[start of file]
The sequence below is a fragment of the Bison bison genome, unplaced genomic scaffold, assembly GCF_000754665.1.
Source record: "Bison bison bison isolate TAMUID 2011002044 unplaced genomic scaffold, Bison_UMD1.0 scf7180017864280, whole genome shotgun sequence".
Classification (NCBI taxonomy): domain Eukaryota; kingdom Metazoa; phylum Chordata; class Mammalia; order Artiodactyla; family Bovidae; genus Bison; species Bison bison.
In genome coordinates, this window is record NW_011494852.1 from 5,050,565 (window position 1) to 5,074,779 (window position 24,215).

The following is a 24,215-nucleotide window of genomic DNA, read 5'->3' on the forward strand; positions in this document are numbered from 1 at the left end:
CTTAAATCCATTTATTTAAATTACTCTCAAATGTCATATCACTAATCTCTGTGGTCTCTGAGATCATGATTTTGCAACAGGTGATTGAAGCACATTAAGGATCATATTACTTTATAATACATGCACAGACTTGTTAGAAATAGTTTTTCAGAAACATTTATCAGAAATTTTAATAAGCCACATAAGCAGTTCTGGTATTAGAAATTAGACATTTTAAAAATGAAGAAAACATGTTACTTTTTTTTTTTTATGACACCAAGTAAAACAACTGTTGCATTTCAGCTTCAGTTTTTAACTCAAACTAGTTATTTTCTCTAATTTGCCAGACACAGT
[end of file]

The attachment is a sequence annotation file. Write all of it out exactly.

The sequence below is a fragment of the Bison bison genome, unplaced genomic scaffold, assembly GCF_000754665.1.
Source record: "Bison bison bison isolate TAMUID 2011002044 unplaced genomic scaffold, Bison_UMD1.0 scf7180017864280, whole genome shotgun sequence".
Classification (NCBI taxonomy): domain Eukaryota; kingdom Metazoa; phylum Chordata; class Mammalia; order Artiodactyla; family Bovidae; genus Bison; species Bison bison.
In genome coordinates, this window is record NW_011494852.1 from 5,050,565 (window position 1) to 5,074,779 (window position 24,215).

The following is a 24,215-nucleotide window of genomic DNA, read 5'->3' on the forward strand; positions in this document are numbered from 1 at the left end:
CTTAAATCCATTTATTTAAATTACTCTCAAATGTCATATCACTAATCTCTGTGGTCTCTGAGATCATGATTTTGCAACAGGTGATTGAAGCACATTAAGGATCATATTACTTTATAATACATGCACAGACTTGTTAGAAATAGTTTTTCAGAAACATTTATCAGAAATTTTAATAAGCCACATAAGCAGTTCTGGTATTAGAAATTAGACATTTTAAAAATGAAGAAAACATGTTACTTTTTTTTTTTTATGACACCAAGTAAAACAACTGTTGCATTTCAGCTTCAGTTTTTAACTCAAACTAGTTATTTTCTCTAATTTGCCAGACACAGT